The winter months bring out a strange type of athlete. Though it may not strike you as the traditional definition of the word athlete, skiers are among some of the purest enthusiasts to practice their sport. Being a skier myself, I would only say there are a handful of avid skier at Oyster River High School. Given its lack in popularity, the dedicated few are often not recognized for their passion. Among this handful of students at ORHS, Junior Patrick Mulhern stands out for his dedication and talent on the hill. After spending so much time skiing and being surrounded by skiing, it’s almost strange to think of it as a regular sport. The cliché phrase “it’s not a sport it’s a lifestyle” seems to seamlessly line up with the skier mentality. For Mulhern and his friends, skiing is just that; a non-stop cycle of skiing, and craving skiing. Skiing is a different animal, its’ dangerous, expensive, time consuming, and slightly crazy reputation makes me wonder how the ski culture has grown into such a unique and relatable group of like-minded people. Like all members of the seemingly young-dominated ski community, Mulhern’s progressive attitude is one that constantly seeks respect from fellow skiers and friends.
After an early alarm and fresh snowfall, Mulhern steps outside to load the car.
Mulhern first began skiing at the age of four. Like his older and younger brother, he learned at Wildcat Mountain, New Hampshire. His younger brother Dillon Mulhern says Patrick's first ski day was of course, on the bunny slope. "My dad fell in love with the sport as a kid, so he taught my mom how to ski, and eventually all of us," explains Dillon in reference to his two brothers. "I think Patrick first began skiing in the park around the time he met other ski friends in 7th grade," says Dillon. "Like all skiers, Patrick's ski attitude is care free, it's style with ease," says Dillon.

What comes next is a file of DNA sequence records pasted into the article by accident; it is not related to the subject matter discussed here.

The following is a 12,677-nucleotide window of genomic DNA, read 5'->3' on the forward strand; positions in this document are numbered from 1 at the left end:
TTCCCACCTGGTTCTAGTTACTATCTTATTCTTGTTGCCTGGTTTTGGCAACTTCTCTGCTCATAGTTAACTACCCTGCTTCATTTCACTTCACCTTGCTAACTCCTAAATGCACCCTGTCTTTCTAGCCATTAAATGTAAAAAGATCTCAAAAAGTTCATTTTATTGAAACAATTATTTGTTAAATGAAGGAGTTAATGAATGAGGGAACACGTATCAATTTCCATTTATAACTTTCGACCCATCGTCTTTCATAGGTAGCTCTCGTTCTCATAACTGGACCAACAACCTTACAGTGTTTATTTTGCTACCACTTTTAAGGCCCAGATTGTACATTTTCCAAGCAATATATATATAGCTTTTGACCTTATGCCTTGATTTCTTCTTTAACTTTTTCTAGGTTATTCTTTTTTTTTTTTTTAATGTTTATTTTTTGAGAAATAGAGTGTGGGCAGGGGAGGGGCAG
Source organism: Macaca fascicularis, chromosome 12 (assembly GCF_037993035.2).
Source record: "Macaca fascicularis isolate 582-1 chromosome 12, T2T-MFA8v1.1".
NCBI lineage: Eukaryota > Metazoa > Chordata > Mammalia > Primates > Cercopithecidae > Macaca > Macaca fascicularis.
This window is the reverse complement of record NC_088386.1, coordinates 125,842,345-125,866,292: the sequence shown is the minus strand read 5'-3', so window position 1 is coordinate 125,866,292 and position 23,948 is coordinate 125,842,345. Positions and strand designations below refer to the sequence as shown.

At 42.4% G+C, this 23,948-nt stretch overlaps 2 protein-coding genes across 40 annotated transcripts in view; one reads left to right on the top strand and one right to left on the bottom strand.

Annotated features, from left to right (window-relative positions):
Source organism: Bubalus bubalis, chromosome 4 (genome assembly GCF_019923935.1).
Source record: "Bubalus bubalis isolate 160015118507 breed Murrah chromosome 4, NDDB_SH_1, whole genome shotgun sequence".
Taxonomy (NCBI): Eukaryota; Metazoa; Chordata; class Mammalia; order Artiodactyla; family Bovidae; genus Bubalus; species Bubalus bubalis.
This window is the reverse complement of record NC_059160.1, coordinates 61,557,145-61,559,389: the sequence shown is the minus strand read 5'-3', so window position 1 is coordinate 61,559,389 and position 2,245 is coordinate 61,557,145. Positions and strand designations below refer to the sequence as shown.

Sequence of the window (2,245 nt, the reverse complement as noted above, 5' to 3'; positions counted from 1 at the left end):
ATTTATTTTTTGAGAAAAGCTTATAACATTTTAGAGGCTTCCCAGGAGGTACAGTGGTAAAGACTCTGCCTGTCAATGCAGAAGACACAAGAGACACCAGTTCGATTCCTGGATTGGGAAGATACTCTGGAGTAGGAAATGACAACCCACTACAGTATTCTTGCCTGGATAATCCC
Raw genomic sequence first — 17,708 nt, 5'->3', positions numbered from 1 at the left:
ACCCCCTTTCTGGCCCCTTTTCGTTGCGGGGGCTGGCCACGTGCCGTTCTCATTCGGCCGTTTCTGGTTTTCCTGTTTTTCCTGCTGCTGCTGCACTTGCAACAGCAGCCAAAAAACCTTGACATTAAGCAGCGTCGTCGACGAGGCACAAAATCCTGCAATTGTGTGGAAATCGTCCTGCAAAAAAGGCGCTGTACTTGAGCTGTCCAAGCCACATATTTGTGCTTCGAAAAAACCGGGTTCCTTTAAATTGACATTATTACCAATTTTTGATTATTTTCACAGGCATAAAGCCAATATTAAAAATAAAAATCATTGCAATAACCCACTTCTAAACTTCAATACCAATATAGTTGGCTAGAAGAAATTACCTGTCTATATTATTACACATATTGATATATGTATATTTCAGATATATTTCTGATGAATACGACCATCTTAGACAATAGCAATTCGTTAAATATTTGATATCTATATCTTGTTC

Mulhern Boosts a small early season jump. Attitash, NH.
Now, at the most knowledgeable and talented point in his ski career, Patrick Mulhern finds himself constantly craving skiing. “Skiing is what motivates me throughout the winter. I go to school all week and just look forward to the weekends when I can ski,” says Mulhern. With skiing comes a mindset, or as Mulhern explains: “I just want to be better all the time. Of course it’s like this with other sports, but with skiing you can actually see how much you’ve progressed.” New Hampshire is not a bad place to learn the sport, although our area’s lack of snow in comparison to some parts of the country means many east coast skiers must adapt accordingly. “There’s not a lot of snow so we ski park all the time, pow days are always preferred of course,” explains Mulhern. He adds “If it’s a pow day, we’re definitely not going inside, if it’s a park day it’s probably pretty mellow.”
Mulhern, mid-air after a quick park lap.
Mulhern’s ski craving is shared by everyone who identifies themselves as a skier. However with no tangible reward from skiing, I ponder what causes skiers to persist to no end for progression. “All I want is a personal satisfaction from being a good skier. Knowing you’re having fun with friends and knowing you’re getting better at skiing is a very satisfying thought,” explains Mulhern.